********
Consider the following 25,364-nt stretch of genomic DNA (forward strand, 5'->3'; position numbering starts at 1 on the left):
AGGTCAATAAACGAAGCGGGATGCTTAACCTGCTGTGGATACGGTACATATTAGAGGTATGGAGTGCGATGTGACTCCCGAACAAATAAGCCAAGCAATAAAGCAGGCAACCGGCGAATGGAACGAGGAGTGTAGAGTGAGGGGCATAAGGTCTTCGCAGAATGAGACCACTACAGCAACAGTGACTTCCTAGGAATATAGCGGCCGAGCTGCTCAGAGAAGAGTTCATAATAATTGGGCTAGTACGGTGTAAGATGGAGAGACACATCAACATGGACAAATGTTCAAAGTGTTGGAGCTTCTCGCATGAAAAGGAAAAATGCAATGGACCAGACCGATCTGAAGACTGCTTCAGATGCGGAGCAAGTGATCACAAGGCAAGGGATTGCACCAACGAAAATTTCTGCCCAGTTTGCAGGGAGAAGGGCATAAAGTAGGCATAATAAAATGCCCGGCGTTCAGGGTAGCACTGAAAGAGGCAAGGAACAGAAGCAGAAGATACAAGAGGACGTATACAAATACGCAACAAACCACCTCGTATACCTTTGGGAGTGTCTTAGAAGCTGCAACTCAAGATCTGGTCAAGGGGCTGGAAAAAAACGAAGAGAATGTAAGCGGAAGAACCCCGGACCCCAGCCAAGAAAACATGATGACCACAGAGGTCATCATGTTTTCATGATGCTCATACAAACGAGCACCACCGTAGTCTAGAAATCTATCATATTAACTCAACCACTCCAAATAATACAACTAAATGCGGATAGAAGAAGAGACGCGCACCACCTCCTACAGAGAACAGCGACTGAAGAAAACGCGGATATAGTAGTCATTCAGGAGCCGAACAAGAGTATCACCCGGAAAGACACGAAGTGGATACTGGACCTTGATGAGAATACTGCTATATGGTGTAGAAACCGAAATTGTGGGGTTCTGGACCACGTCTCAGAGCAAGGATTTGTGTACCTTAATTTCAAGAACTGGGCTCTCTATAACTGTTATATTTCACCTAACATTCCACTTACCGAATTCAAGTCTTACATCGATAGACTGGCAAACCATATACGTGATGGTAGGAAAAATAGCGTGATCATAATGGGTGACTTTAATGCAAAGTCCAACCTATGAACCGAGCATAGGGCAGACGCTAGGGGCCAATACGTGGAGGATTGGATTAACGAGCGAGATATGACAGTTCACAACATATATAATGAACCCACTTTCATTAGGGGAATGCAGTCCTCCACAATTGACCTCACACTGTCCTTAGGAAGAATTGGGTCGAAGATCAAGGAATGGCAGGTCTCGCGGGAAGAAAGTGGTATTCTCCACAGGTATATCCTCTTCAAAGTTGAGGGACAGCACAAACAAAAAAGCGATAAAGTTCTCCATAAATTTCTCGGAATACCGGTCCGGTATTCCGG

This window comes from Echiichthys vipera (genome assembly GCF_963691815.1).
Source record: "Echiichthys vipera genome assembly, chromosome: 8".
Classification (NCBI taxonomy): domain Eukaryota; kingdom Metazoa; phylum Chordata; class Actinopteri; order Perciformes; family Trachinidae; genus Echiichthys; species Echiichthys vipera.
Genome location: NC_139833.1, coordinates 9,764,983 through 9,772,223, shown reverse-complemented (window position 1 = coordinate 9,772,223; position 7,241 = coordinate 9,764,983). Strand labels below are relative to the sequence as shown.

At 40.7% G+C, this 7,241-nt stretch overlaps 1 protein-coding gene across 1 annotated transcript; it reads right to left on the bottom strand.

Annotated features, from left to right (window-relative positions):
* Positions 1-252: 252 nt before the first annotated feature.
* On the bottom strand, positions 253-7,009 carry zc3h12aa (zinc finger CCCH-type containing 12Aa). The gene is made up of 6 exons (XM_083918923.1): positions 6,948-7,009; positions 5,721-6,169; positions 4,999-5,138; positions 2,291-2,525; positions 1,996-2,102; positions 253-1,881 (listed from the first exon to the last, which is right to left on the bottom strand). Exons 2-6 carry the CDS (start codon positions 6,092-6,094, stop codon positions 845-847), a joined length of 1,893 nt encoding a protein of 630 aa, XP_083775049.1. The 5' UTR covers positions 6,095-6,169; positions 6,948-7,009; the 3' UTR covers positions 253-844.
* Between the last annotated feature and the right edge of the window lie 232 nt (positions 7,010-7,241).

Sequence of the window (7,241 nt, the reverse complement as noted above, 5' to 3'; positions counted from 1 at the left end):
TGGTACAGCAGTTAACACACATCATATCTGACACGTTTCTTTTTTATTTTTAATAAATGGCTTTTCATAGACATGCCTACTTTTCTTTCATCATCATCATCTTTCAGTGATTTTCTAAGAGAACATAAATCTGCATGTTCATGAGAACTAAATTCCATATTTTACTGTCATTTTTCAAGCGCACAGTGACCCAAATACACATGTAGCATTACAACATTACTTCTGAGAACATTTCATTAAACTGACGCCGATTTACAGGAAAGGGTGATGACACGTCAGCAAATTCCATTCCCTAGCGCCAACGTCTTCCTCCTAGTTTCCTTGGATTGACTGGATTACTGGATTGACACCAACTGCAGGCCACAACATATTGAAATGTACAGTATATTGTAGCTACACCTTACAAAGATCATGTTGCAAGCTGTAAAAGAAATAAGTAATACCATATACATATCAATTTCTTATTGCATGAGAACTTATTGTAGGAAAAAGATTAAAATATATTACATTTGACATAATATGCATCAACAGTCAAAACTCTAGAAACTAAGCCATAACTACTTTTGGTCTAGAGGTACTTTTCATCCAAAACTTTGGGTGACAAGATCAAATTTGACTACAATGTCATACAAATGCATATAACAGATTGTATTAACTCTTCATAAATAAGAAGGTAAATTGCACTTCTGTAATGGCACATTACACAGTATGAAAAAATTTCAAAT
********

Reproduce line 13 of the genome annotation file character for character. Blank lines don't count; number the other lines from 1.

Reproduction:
TGGTACAGCAGTTAACACACATCATATCTGACACGTTTCTTTTTTATTTTTAATAAATGGCTTTTCATAGACATGCCTACTTTTCTTTCATCATCATCATCTTTCAGTGATTTTCTAAGAGAACATAAATCTGCATGTTCATGAGAACTAAATTCCATATTTTACTGTCATTTTTCAAGCGCACAGTGACCCAAATACACATGTAGCATTACAACATTACTTCTGAGAACATTTCATTAAACTGACGCCGATTTACAGGAAAGGGTGATGACACGTCAGCAAATTCCATTCCCTAGCGCCAACGTCTTCCTCCTAGTTTCCTTGGATTGACTGGATTACTGGATTGACACCAACTGCAGGCCACAACATATTGAAATGTACAGTATATTGTAGCTACACCTTACAAAGATCATGTTGCAAGCTGTAAAAGAAATAAGTAATACCATATACATATCAATTTCTTATTGCATGAGAACTTATTGTAGGAAAAAGATTAAAATATATTACATTTGACATAATATGCATCAACAGTCAAAACTCTAGAAACTAAGCCATAACTACTTTTGGTCTAGAGGTACTTTTCATCCAAAACTTTGGGTGACAAGATCAAATTTGACTACAATGTCATACAAATGCATATAACAGATTGTATTAACTCTTCATAAATAAGAAGGTAAATTGCACTTCTGTAATGGCACATTACACAGTATGAAAAAATTTCAAAT